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Coronavirus – thoughts on the implications for financial markets

Global stock markets have finally reacted to the coronavirus. After a number of weeks of arguably perplexing stability, asset prices have moved sharply over the past three days. The trigger for this appears to have been last weekend’s news that the Italian government was imposing restrictions of movements in parts of the north of the country. It now appears certain that the virus is spreading rapidly outside China and will continue to do so.

Over the past three days we have falls in equity prices around the world, and some less dramatic rises in the prices of traditional safe havens, notably gold and sovereign bond. This is wholly logical, but to understand the limited significance of these moves in prices we need to remind ourselves of the context.

2019 was a remarkably good year for equity investors. This was especially so in the latter stages of the year, where the near simultaneous British election result and signing of a US-China trade deal caused markets to soar. The US market, for example, rose by 10% during the final quarter of the year, a trend that had continued right up until last week.

It is a truism that when stock markets move this sharply (either up or down), at some stage there will be an equally spikey reversal. And so it is proving this time around. These changes in trend can be very sudden and are frequently based on surprisingly sound logic. The coronavirus (or Covid-19) ticks almost every box of the perfect scare story. It originated on the other side of the world, its impact is unquantifiable, we genuinely have no way of knowing whether or not it is a serious disease and it coincides with stock markets that were already overstretched.

There are two further boxes that it ticks. First, there is a disconnect between what appears to be accepted medical wisdom – that the infection in most cases is relatively mild – with the apparently disproportionate response of ‘authorities’. There is a fear that these authorities know something that is not yet public. The second is that companies are already reporting a material impact on profits. China is the second largest economy in the world, and is both a crucial end market to many businesses as well as being a critical part of many supply chains.

The virus is genuinely disruptive. Estimates of the likely effect on the global economy vary wildly, as you would expect, with the current worst case being a reduction in GDP of 1%. Expectations of growth this year are already modest, with most believing that the world’s economy will expand by between 2.5% and 3%. A 1% reduction is thus significant, but it is not a prediction of recession.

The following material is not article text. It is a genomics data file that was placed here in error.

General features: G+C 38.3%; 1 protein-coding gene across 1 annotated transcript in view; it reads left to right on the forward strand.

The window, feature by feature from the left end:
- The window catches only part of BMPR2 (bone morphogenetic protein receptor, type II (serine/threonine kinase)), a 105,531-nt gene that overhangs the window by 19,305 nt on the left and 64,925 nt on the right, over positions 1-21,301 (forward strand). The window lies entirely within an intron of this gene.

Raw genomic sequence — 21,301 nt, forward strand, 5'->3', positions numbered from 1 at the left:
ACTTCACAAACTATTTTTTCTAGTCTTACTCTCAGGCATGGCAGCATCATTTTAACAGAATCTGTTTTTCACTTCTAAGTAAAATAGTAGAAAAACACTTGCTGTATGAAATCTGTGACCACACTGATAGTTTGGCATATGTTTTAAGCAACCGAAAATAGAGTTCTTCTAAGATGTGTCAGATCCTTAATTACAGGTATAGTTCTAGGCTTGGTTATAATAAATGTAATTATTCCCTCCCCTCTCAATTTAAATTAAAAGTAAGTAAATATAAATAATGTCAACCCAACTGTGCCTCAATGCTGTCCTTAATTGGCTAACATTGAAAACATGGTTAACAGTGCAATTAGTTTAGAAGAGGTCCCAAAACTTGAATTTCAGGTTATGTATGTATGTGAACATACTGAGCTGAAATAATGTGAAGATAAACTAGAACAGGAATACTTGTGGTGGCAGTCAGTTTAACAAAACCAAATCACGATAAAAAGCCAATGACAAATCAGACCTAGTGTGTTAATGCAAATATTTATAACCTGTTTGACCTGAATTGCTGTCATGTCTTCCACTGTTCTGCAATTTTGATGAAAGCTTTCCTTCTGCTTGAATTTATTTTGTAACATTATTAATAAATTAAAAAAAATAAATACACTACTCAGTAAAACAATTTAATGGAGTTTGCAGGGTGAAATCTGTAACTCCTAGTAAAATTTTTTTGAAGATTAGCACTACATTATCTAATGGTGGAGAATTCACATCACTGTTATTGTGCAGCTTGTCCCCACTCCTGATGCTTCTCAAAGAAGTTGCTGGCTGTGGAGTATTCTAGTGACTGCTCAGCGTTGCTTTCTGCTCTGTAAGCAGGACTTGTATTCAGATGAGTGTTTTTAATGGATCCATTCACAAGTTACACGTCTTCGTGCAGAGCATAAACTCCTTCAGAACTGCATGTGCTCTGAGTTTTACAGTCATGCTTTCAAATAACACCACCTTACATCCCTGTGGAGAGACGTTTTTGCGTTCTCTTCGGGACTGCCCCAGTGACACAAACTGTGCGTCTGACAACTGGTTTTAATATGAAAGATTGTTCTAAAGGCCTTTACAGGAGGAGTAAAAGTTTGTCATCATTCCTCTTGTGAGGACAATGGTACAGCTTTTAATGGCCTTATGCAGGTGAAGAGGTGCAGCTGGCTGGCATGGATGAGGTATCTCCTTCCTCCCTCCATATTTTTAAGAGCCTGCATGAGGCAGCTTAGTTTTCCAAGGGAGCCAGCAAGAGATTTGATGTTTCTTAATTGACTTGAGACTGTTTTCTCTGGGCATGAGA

To be able to say definitively whether we are seeing a buying opportunity or if instead we should be selling would require us to know how bad things are going to get. It should be a statement of the exceedingly obvious that we do not. What we can reasonably work out is that the virus is going to spread globally, that we shall see more restrictions on travel, that more factories and offices will either close or work from home. It is a matter of when, not if, the World Health Organization declares this to be a pandemic. The news flow will worsen and the media will make sure that we all know about it.

Financial markets tend to be exceptionally efficient in pricing in this type of scenario. What they are already looking for is evidence from China that the infection rates there are slowing and that the numbers of reported deaths are starting to fall. There are straws in the winds that this may already be happening, but there are also enough sceptics believing that Chinese statistics tend to be delivered with a forked tongue.

In the shorter-term, equity markets will see-saw. It will take time for them to recover composure and we do not expect to see a return to the early February highs until the latter stages of the year. Between times, there will be more unsettling major lurches downwards. It is though likely that we have already passed the worst. We are not seeing panic selling, nor are the rises in the prices of safe havens anything out of the ordinary.

Hawksmoor’s portfolios are also traditionally conservatively constructed and built for the longer-term. We hold a number of safer and duller assets, which act as portfolio ballast at times precisely like these. With the caveat that Covid-19 may prove to be a global catastrophe (all current evidence points to the contrary) our inclination is that we should be looking to buy our favoured assets at these lower prices, rather than selling out.

Jim Wood-Smith – CIO Private Clients & Head of Research

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